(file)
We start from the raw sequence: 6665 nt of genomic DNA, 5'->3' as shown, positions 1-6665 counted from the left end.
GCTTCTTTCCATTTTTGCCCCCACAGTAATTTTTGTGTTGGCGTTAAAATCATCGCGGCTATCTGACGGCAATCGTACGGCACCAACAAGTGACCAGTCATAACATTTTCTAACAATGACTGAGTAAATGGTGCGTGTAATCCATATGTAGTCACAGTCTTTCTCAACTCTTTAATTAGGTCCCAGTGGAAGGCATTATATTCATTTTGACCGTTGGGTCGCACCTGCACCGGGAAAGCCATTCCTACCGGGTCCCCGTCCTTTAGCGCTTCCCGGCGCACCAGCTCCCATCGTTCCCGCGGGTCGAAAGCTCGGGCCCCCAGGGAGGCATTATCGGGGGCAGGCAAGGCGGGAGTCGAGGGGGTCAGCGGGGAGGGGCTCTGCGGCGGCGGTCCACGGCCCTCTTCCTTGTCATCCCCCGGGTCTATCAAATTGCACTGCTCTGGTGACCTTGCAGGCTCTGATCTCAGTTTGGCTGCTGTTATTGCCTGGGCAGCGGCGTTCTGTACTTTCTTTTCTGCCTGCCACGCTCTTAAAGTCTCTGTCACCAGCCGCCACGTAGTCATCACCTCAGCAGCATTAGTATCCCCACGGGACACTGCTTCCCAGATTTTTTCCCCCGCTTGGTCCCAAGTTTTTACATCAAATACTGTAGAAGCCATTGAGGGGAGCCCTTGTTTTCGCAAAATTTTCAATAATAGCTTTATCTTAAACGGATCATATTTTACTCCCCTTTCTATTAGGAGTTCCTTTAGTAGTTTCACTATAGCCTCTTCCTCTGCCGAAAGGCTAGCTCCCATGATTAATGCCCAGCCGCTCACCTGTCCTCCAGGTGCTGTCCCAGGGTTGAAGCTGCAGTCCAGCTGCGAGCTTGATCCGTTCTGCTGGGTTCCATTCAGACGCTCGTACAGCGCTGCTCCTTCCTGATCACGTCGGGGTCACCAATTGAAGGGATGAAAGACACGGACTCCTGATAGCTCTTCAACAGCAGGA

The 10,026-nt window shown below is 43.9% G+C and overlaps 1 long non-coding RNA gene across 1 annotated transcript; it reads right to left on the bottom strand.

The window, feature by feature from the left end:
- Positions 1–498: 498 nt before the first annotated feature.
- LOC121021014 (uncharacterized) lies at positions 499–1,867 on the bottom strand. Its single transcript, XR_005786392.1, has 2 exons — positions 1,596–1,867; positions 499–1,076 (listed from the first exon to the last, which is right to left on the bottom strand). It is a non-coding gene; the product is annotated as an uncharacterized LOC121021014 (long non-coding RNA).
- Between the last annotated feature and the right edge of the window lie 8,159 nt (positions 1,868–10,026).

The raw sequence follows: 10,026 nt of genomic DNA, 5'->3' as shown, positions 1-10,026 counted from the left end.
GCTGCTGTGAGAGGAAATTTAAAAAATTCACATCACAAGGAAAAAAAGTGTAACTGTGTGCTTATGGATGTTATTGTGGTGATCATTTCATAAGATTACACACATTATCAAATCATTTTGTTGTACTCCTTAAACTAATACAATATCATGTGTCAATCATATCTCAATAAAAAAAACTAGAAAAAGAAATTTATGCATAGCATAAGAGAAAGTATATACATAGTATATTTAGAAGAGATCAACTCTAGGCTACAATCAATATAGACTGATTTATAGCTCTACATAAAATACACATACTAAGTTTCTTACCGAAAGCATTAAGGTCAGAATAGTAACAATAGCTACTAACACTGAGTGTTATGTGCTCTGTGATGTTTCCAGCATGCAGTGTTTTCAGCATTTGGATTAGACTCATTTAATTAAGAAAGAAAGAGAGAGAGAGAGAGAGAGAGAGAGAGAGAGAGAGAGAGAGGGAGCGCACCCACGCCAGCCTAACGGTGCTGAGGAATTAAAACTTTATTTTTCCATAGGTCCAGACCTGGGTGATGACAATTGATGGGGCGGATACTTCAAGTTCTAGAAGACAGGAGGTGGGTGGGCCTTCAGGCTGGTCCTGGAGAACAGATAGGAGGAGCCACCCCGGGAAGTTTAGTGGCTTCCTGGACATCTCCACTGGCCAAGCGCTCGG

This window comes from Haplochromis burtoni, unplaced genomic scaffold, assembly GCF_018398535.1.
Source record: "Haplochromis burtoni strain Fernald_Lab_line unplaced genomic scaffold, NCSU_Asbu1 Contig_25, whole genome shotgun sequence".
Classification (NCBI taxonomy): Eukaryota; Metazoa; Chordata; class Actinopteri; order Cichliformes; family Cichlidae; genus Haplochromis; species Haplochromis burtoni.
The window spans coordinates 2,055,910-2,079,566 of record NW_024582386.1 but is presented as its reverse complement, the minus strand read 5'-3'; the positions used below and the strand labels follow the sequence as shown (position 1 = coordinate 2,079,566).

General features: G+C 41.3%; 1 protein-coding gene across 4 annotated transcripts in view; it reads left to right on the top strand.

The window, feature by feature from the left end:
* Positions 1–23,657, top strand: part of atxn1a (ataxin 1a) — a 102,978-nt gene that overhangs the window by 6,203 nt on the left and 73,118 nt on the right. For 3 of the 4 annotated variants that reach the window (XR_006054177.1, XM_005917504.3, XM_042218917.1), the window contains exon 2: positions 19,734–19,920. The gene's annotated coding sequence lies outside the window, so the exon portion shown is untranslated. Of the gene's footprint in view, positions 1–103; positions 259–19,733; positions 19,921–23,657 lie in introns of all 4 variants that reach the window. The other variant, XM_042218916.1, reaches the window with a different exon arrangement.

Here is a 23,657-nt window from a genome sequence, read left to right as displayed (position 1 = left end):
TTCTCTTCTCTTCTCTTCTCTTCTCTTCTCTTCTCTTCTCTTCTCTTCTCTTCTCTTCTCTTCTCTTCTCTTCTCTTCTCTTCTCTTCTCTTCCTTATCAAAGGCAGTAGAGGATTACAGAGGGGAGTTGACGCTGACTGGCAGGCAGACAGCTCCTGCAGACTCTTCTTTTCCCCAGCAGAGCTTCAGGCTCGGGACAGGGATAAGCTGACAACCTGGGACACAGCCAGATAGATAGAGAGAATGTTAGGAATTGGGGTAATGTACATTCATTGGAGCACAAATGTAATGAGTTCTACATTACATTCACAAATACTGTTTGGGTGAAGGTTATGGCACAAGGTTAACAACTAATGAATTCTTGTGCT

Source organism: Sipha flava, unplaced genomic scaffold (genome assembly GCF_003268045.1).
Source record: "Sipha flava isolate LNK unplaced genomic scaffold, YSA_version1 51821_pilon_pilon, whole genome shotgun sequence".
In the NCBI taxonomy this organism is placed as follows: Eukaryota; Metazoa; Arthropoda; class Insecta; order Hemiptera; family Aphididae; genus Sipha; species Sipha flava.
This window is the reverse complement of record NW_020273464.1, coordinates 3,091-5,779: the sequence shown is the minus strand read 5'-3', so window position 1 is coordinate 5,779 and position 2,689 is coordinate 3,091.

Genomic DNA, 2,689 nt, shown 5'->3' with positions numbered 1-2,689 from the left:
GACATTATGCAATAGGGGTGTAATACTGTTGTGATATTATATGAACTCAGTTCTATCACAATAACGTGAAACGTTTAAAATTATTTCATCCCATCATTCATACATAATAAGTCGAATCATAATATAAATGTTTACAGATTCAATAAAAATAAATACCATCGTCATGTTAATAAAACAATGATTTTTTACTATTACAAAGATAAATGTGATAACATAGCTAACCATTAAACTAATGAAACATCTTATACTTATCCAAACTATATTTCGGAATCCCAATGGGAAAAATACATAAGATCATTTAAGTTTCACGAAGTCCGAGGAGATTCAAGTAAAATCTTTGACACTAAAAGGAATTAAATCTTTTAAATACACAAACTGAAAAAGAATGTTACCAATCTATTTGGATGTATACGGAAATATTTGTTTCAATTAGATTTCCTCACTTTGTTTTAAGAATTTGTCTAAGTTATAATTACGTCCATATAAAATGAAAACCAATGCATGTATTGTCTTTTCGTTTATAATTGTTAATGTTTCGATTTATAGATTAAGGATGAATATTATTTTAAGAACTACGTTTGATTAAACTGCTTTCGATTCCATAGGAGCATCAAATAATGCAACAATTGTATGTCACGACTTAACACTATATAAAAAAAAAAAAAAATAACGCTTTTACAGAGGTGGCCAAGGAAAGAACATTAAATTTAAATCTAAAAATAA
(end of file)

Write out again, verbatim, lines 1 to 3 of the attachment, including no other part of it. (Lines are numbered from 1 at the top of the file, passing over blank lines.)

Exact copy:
We start from the raw sequence: 6665 nt of genomic DNA, 5'->3' as shown, positions 1-6665 counted from the left end.
GCTTCTTTCCATTTTTGCCCCCACAGTAATTTTTGTGTTGGCGTTAAAATCATCGCGGCTATCTGACGGCAATCGTACGGCACCAACAAGTGACCAGTCATAACATTTTCTAACAATGACTGAGTAAATGGTGCGTGTAATCCATATGTAGTCACAGTCTTTCTCAACTCTTTAATTAGGTCCCAGTGGAAGGCATTATATTCATTTTGACCGTTGGGTCGCACCTGCACCGGGAAAGCCATTCCTACCGGGTCCCCGTCCTTTAGCGCTTCCCGGCGCACCAGCTCCCATCGTTCCCGCGGGTCGAAAGCTCGGGCCCCCAGGGAGGCATTATCGGGGGCAGGCAAGGCGGGAGTCGAGGGGGTCAGCGGGGAGGGGCTCTGCGGCGGCGGTCCACGGCCCTCTTCCTTGTCATCCCCCGGGTCTATCAAATTGCACTGCTCTGGTGACCTTGCAGGCTCTGATCTCAGTTTGGCTGCTGTTATTGCCTGGGCAGCGGCGTTCTGTACTTTCTTTTCTGCCTGCCACGCTCTTAAAGTCTCTGTCACCAGCCGCCACGTAGTCATCACCTCAGCAGCATTAGTATCCCCACGGGACACTGCTTCCCAGATTTTTTCCCCCGCTTGGTCCCAAGTTTTTACATCAAATACTGTAGAAGCCATTGAGGGGAGCCCTTGTTTTCGCAAAATTTTCAATAATAGCTTTATCTTAAACGGATCATATTTTACTCCCCTTTCTATTAGGAGTTCCTTTAGTAGTTTCACTATAGCCTCTTCCTCTGCCGAAAGGCTAGCTCCCATGATTAATGCCCAGCCGCTCACCTGTCCTCCAGGTGCTGTCCCAGGGTTGAAGCTGCAGTCCAGCTGCGAGCTTGATCCGTTCTGCTGGGTTCCATTCAGACGCTCGTACAGCGCTGCTCCTTCCTGATCACGTCGGGGTCACCAATTGAAGGGATGAAAGACACGGACTCCTGATAGCTCTTCAACAGCAGGA

The 10,026-nt window shown below is 43.9% G+C and overlaps 1 long non-coding RNA gene across 1 annotated transcript; it reads right to left on the bottom strand.